Gas companies are big spenders on anti-coal ads

Gas companies are big spenders on anti-coal ads

Masquerading as activists battling coal plants, Big Gas is squaring off against Big Coal in a polished campaign run by a Hollywood ad agency.

Natural gas companies, calling themselves the Texas Clean Sky Coalition, have been fighting coal plant proposals with full-page advertisements in the state’s major daily newspapers.

Utilities have proposed at least 17 new coal-fired power plants in Texas, and environmentalists worried about the emissions have protested, usually with grass-roots tactics.

The new ad campaign features stony-eyed men and women with smudged faces juxtaposed with facts about coal plant emissions. A Web site, www.cleanskycoalition .com, includes these rhetorical questions: “Would you bathe your child in coal? Sprinkle arsenic, mercury and lead on your husband’s cereal? Treat your friends to a big dose of radiation?”

The campaign has cost “north of a million dollars,” according to Fred Davis III, the head of Hollywood agency Strategic Perception, which put the campaign together. The photos were shot in a Southern California studio, he said.

The sum is vastly more than other groups that have opposed the plants have spent. Environmental Defense said it expects to spend at least $400,000 for advertising.

“We were trying to make it a simple message and get people riled up about it,” Davis said. “It’s very nervy.”

Lead and arsenic are found only in trace amounts in coal and are not major concerns, mercury emissions and the damage they cause are difficult to track, and naturally occurring radiation is more likely to be found in petroleum deposits, according to Dave Allen, a professor of chemical engineering and an air quality specialist at the University of Texas.

Jackson Williams, the executive director of the Texas Clean Sky Coalition, refused to reveal the source of money for his group.

“We’ve got car washes, real estate developers, restaurateurs, energy companies, retailers and individuals that have signed on to this effort,” he said. “They’re united on one thing: Nothing is worse than coal.”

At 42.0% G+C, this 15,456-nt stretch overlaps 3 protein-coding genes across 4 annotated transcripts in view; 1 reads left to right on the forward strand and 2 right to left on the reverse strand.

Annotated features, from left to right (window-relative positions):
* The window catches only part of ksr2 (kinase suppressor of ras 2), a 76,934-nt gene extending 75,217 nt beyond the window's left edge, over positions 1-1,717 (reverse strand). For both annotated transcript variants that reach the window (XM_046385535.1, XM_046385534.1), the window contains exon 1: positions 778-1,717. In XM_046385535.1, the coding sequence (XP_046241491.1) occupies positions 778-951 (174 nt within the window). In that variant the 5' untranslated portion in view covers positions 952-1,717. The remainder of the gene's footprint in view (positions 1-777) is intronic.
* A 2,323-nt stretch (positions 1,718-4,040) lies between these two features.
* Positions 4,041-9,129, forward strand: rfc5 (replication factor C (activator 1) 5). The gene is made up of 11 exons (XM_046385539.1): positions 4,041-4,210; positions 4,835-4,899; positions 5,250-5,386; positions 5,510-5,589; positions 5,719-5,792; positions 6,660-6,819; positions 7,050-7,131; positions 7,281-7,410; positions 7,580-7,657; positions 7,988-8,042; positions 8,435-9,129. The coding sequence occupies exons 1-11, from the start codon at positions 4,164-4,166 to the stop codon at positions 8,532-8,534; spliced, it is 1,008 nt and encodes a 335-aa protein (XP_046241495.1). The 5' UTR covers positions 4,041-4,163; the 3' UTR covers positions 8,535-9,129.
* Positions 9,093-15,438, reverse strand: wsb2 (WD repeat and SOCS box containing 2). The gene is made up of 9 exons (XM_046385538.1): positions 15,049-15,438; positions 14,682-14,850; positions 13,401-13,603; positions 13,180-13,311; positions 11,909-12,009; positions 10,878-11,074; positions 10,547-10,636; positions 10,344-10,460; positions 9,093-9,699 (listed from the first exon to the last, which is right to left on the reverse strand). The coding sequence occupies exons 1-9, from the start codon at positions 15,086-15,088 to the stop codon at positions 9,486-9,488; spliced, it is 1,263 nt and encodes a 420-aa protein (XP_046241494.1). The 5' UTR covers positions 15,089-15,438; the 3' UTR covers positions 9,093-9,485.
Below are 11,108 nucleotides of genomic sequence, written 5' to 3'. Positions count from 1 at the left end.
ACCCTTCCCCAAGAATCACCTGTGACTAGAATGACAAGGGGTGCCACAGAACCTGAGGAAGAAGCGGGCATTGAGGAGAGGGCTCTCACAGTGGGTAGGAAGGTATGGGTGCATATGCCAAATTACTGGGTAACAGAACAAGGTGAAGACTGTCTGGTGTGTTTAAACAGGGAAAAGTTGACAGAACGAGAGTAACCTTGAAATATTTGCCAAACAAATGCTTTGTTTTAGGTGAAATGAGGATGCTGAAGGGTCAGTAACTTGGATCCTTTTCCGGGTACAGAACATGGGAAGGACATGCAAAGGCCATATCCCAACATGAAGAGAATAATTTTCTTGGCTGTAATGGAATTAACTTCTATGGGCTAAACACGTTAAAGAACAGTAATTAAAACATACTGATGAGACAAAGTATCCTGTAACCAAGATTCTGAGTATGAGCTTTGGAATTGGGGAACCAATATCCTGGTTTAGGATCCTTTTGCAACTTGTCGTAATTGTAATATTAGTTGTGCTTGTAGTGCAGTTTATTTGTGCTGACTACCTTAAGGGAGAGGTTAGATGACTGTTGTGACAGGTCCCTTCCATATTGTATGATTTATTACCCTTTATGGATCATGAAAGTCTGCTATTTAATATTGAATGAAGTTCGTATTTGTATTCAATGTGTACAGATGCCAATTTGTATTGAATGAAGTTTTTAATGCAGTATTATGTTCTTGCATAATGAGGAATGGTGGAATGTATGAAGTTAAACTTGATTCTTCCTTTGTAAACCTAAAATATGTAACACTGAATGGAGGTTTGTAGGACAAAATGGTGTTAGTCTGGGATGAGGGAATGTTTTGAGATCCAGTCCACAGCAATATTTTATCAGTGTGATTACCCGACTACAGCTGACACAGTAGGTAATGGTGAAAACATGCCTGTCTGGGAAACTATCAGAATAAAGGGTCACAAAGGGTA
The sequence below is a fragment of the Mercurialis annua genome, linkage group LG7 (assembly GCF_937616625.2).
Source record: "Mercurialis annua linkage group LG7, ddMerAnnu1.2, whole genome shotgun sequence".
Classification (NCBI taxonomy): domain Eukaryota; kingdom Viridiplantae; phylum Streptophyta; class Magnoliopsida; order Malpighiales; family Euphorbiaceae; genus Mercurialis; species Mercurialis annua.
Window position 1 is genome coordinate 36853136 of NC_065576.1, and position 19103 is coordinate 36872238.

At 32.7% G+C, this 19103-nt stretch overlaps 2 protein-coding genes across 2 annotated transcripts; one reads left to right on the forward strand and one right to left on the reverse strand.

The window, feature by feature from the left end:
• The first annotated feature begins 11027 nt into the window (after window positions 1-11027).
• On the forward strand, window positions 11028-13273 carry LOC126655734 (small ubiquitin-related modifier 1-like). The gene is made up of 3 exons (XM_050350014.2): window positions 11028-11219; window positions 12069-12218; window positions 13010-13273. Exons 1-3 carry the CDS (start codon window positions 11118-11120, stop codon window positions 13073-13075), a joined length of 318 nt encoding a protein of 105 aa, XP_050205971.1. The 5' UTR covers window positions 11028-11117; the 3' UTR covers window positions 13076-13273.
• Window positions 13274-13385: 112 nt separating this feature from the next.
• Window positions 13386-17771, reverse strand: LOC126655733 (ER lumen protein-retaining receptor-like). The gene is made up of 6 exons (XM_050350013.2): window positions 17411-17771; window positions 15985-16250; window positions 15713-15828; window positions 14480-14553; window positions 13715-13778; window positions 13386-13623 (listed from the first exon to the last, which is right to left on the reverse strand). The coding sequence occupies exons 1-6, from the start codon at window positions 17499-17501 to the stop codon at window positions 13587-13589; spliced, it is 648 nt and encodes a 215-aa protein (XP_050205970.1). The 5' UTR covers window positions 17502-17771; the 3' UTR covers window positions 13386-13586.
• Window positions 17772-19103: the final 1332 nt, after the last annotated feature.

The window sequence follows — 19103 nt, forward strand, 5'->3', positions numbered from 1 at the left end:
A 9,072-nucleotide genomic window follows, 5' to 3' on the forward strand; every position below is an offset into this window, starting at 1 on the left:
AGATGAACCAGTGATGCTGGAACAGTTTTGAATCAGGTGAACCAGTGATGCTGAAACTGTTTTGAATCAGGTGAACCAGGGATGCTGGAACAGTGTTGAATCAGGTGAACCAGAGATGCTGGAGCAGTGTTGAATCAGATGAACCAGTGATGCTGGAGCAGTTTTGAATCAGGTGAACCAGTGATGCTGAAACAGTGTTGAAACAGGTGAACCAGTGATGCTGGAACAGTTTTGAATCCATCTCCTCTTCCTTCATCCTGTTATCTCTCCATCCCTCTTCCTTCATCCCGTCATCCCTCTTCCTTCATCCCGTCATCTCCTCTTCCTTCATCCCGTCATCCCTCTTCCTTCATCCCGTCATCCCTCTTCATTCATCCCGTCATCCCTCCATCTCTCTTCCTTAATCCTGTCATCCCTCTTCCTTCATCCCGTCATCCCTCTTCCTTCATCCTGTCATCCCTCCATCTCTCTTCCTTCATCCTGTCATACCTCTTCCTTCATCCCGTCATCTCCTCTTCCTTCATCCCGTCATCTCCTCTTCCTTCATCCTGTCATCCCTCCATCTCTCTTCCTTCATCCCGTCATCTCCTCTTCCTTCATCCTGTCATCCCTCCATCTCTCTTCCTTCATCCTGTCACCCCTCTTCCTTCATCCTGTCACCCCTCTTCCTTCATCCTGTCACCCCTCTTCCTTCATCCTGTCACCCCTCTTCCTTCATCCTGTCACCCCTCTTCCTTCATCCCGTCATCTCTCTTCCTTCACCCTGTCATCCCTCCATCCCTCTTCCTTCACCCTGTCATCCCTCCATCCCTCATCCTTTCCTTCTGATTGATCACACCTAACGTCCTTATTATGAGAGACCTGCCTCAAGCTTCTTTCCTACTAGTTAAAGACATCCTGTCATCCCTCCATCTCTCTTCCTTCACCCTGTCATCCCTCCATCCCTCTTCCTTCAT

The Web site’s domain name was registered to a company called Domains by Proxy, whose motto is “Your identity is nobody’s business but ours.”

On Monday, a spokesman for Chesapeake Energy Corp. acknowledged that it was at least partly responsible for funding the Texas Clean Sky Coalition. He said other natural gas companies were involved, too.

“We are primarily natural gas producers, and we think it’s the cleanest-burning hydrocarbon,” spokesman Tom Price Jr. said. “It’s simply that we think reduced emissions is a good thing.” He would not name the other companies and would not say how much Chesapeake had spent.

The coal plant proposals jeopardize some natural gas plans, said Greg Platt, an executive at Cobisa, a small Houston company that develops natural gas plants.

“From our perspective, it’s difficult to justify a gas plant if all of these coal plants get built,” Platt said. “It’s difficult for (financiers) to take the leap to open spigots on the money if they see these coal plants hanging out there.”

With natural gas prices high, the operator of the state’s electrical grid will run cheaper fuels such as nuclear and coal power before gas, Platt said.

The Clean Sky Coalition Web site includes newspaper stories about coal-fired power plants, informs readers about a rally against the coal plants on Sunday at the Capitol and points readers in the direction of Environmental Defense and the Sierra Club.

Neither group said it receives money from the Clean Sky Coalition or even knew what it is.

“Whether the money is coming from environmentalists, businessmen or competitors, we’re glad they’re fighting,” said Tom “Smitty” Smith of the watchdog group Public Citizen. “Without help from everyone in the state, we won’t be able to stop the coal plants.”

The advertisements do not require disclosure because they don’t talk about a specific piece of legislation, according to Craig MacDonald, director of Texans for Public Justice. “Ethically, we believe that advertisers like this should be straightforward and put a disclaimer about who paid for the ad.”

TXU Corp., which has proposed 11 coal-fired plants, has a “monsters” campaign that will run through April in Dallas, Austin, Houston and Waco, emphasizing the good power can do (including light keeping monsters away from children), said Lisa Singleton, a spokeswoman.

She would not say how much the company, which has one of the largest lobbying rosters in the state, is spending.

“We’re ready to be on the offensive and keep moving ahead with the path we laid out,” she said.


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